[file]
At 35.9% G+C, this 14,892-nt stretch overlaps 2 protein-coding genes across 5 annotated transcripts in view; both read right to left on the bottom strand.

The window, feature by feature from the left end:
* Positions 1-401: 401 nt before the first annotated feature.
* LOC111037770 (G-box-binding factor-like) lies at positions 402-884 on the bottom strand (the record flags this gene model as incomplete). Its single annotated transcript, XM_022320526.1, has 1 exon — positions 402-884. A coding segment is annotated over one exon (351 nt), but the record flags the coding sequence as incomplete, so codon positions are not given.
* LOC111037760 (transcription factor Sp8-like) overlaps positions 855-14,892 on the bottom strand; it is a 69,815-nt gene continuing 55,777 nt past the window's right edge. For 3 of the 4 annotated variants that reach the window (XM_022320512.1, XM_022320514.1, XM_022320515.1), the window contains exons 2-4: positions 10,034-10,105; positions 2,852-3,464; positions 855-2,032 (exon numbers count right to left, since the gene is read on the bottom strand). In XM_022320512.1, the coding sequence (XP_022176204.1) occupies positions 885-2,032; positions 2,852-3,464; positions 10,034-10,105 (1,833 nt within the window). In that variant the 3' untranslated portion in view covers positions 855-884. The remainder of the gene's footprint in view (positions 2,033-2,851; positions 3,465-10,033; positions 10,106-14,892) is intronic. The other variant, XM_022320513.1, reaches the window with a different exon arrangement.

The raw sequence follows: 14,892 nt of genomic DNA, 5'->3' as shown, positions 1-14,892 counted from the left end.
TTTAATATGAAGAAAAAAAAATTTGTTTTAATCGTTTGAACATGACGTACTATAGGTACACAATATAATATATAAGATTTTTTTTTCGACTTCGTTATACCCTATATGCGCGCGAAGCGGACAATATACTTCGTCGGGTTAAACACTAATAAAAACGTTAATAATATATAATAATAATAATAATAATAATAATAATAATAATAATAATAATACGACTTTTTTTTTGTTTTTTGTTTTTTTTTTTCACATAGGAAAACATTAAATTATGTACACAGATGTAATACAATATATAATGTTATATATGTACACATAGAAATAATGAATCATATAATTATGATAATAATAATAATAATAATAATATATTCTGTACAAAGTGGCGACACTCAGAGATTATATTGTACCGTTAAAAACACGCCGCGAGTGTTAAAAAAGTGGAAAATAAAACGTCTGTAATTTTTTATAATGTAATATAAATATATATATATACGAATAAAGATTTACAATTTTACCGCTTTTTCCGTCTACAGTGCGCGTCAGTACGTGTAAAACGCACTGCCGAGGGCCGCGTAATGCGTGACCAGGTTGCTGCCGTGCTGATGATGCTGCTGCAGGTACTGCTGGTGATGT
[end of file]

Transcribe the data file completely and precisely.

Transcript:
At 35.9% G+C, this 14,892-nt stretch overlaps 2 protein-coding genes across 5 annotated transcripts in view; both read right to left on the bottom strand.

The window, feature by feature from the left end:
* Positions 1-401: 401 nt before the first annotated feature.
* LOC111037770 (G-box-binding factor-like) lies at positions 402-884 on the bottom strand (the record flags this gene model as incomplete). Its single annotated transcript, XM_022320526.1, has 1 exon — positions 402-884. A coding segment is annotated over one exon (351 nt), but the record flags the coding sequence as incomplete, so codon positions are not given.
* LOC111037760 (transcription factor Sp8-like) overlaps positions 855-14,892 on the bottom strand; it is a 69,815-nt gene continuing 55,777 nt past the window's right edge. For 3 of the 4 annotated variants that reach the window (XM_022320512.1, XM_022320514.1, XM_022320515.1), the window contains exons 2-4: positions 10,034-10,105; positions 2,852-3,464; positions 855-2,032 (exon numbers count right to left, since the gene is read on the bottom strand). In XM_022320512.1, the coding sequence (XP_022176204.1) occupies positions 885-2,032; positions 2,852-3,464; positions 10,034-10,105 (1,833 nt within the window). In that variant the 3' untranslated portion in view covers positions 855-884. The remainder of the gene's footprint in view (positions 2,033-2,851; positions 3,465-10,033; positions 10,106-14,892) is intronic. The other variant, XM_022320513.1, reaches the window with a different exon arrangement.

The raw sequence follows: 14,892 nt of genomic DNA, 5'->3' as shown, positions 1-14,892 counted from the left end.
TTTAATATGAAGAAAAAAAAATTTGTTTTAATCGTTTGAACATGACGTACTATAGGTACACAATATAATATATAAGATTTTTTTTTCGACTTCGTTATACCCTATATGCGCGCGAAGCGGACAATATACTTCGTCGGGTTAAACACTAATAAAAACGTTAATAATATATAATAATAATAATAATAATAATAATAATAATAATAATAATAATACGACTTTTTTTTTGTTTTTTGTTTTTTTTTTTCACATAGGAAAACATTAAATTATGTACACAGATGTAATACAATATATAATGTTATATATGTACACATAGAAATAATGAATCATATAATTATGATAATAATAATAATAATAATAATATATTCTGTACAAAGTGGCGACACTCAGAGATTATATTGTACCGTTAAAAACACGCCGCGAGTGTTAAAAAAGTGGAAAATAAAACGTCTGTAATTTTTTATAATGTAATATAAATATATATATATACGAATAAAGATTTACAATTTTACCGCTTTTTCCGTCTACAGTGCGCGTCAGTACGTGTAAAACGCACTGCCGAGGGCCGCGTAATGCGTGACCAGGTTGCTGCCGTGCTGATGATGCTGCTGCAGGTACTGCTGGTGATGT